The 3 Incredible Topics that Fuel My Insatiable Curiosity
“Curiosity is the lust of the mind,” Thomas Hobbes once said.
For me, this quote rings true. I am an insatiably curious person. That’s why I find people so incredibly fascinating. During networking sessions, I act as a detective, questioning and searching for clues about what they are passionate about.
When it comes to my curiosity, I have three specific interests: incredibly intelligent and passionate people, innovative ideas and traveling.
Intelligent and Passionate People
While I was at Google, I was fortunate to come across some brilliant people, one of whom was Vint Cerf. Although I had never heard of him prior to working at Google, I spent a few hours mucking around on the Internet, learning as much as I could about one of the “Fathers of the internet.”
During our minimal interactions, I was impressed by his incredible modesty and fascinating attire. Not only did he raise his hand before speaking during a meeting, but he also dressed like a proper English gentleman.
His peculiar mannerisms definitely piqued my interest, and I am very glad I was able to interact with him.
Normally, I have zero interest in cars. After all, I have been known to confuse black M6 cars with any old black BMWs. But at least, I don’t pretend to know anything about cars.
Even so, I am incredibly fascinated with innovative ideas such as the Tesla. I literally snap my head every time I see a Tesla whizzing by. The sleek style, advanced technology and smooth drive are all attractive. Plus, I love all of the colors. In my mind, it’s the best possible car on the market.
Nothing tops it – not even a Lamborghini.
Curiosity has led me to travel many parts of the world. I have an undying thirst for more unique experiences, whether they are in my backyard of San Francisco, or in the middle of Communist Cuba.
During my one-week stay in Cuba in 2011, I met many locals and relentlessly picked their brains. One of the most fascinating things about Cuba is its double economy. Doctors, teachers, and lawyers are all paid in the local currency, and the locals pay for items at their grocery stores with the National Peso.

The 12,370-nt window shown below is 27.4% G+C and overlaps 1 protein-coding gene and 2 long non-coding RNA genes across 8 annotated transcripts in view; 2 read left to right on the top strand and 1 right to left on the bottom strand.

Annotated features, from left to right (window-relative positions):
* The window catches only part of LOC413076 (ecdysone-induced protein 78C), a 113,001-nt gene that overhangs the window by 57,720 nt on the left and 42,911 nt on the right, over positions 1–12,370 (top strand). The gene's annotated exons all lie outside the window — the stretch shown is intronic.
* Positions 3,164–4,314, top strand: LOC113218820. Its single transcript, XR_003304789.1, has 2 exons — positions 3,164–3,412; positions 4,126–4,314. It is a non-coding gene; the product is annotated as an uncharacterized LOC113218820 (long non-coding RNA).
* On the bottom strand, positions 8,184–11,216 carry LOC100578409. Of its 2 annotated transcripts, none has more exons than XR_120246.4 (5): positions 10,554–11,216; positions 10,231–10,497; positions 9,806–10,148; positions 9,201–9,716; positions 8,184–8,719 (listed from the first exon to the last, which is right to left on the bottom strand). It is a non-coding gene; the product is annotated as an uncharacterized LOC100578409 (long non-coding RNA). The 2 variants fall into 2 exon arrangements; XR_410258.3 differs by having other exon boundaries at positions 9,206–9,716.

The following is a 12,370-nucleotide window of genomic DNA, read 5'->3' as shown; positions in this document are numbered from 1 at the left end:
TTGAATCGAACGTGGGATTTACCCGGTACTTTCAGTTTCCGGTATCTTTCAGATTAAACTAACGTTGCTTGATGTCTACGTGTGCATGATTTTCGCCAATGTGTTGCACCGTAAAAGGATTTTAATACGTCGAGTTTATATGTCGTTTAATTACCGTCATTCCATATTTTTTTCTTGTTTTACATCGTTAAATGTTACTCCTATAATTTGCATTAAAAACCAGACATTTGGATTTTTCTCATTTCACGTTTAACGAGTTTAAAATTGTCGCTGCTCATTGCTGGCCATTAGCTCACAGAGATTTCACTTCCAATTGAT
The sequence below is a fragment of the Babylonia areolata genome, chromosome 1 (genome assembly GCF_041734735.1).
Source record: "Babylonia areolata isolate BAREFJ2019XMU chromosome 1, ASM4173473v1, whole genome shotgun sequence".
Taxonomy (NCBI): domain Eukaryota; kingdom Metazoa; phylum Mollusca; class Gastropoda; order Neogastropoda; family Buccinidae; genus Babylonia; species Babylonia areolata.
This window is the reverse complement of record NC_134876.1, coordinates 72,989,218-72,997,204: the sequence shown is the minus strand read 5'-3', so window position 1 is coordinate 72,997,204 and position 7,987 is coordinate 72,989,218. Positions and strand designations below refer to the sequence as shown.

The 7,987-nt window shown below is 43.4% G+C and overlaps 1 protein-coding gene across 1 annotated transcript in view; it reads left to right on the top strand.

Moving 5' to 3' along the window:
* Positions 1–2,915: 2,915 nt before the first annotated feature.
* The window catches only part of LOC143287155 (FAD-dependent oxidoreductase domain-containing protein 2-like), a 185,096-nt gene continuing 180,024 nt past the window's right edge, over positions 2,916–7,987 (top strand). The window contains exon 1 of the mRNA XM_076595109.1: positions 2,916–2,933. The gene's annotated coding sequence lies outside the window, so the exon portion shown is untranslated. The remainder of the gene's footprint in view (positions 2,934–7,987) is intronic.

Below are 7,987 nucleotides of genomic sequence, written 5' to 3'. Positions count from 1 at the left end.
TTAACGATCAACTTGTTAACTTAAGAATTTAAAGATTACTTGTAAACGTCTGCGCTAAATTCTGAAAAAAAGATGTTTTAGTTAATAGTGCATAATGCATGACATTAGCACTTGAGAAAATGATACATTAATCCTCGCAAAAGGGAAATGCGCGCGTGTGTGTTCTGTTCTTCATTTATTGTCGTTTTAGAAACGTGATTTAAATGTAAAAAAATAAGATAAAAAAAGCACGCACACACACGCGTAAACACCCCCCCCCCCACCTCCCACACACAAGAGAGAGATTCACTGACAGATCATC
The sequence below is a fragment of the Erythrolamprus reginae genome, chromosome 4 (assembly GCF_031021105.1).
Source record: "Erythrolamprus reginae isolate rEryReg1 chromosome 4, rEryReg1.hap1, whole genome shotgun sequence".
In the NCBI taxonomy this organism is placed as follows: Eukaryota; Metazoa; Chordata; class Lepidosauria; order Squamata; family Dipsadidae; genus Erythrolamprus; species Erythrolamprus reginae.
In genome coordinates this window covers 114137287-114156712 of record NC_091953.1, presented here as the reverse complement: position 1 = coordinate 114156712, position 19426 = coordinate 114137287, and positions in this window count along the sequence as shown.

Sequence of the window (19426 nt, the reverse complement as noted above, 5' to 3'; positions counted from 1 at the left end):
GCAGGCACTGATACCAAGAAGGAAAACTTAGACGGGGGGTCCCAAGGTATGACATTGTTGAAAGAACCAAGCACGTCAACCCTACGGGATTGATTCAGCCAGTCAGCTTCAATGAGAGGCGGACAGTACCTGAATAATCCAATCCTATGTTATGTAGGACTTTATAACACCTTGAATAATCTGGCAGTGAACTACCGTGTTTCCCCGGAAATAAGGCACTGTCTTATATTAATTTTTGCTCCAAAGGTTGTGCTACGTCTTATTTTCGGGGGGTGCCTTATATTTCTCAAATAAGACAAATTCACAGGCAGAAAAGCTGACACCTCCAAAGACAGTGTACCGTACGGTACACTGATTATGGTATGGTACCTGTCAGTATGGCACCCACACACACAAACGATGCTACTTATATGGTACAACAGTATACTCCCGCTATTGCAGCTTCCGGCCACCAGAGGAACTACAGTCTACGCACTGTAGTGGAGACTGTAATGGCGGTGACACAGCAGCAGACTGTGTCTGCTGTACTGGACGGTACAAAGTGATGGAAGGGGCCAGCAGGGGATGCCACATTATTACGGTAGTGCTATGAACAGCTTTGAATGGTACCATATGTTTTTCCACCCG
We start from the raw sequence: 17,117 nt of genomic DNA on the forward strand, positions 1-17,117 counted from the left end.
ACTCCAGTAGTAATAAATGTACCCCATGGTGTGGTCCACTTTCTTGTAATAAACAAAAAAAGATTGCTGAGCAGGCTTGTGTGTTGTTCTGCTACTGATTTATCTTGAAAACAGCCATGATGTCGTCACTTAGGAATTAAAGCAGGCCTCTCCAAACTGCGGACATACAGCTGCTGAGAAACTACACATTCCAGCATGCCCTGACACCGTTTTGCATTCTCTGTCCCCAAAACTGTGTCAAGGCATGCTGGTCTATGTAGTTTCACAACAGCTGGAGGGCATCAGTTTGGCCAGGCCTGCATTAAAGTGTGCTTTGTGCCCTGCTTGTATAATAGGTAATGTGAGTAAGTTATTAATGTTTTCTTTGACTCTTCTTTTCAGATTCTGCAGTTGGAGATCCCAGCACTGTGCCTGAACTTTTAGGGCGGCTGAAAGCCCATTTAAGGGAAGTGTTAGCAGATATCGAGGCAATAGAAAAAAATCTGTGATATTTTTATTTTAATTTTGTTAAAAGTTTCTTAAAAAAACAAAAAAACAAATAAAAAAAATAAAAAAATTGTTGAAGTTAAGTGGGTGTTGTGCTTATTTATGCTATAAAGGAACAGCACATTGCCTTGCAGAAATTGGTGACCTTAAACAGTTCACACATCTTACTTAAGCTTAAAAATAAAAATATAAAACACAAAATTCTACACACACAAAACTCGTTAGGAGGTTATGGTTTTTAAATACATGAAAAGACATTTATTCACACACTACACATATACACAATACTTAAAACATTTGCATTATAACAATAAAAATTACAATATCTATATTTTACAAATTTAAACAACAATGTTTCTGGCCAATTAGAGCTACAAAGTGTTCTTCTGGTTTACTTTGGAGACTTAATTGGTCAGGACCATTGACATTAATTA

However, tourists must use CUC and one CUC equals 24 National Peso. If all of the restaurants, taxi drivers and hotels are paid in CUC, which is worth 25 times that of the regular currency, then an unfair double economy exists.
I spoke at length with official and unofficial taxi drivers, who shared that they switched their careers to make more money. The upside was enormous, even with the government-imposed taxes to limit the number of taxi drivers. Because the government required expensive licenses and taxed all tourist-related things such as hotels, there was a high percentage of “unofficial” and technically illegal businesses. The underground economy was huge.
Not only did Cuba have this strange double economy, where taxi drivers were making 15 times that of teachers and doctors, but they also sold their own type of coke called Tu Kola.
For those who were fortunate enough to have an old 1995 computer, they also needed enough money to pay extremely high prices for Internet. And I assume much of it was blocked. After all, I could only watch 3 channels on decrepit TVs that were controlled by the government.
Needless to say, Cuba is an incredibly fascinating country and like no other country I have ever visited.
Insatiable curiosity, a love of learning new things and a voracious sense of challenge has led to a unique set of experiences for which I am forever grateful. I never want to lose my unquenchable love of learning new things.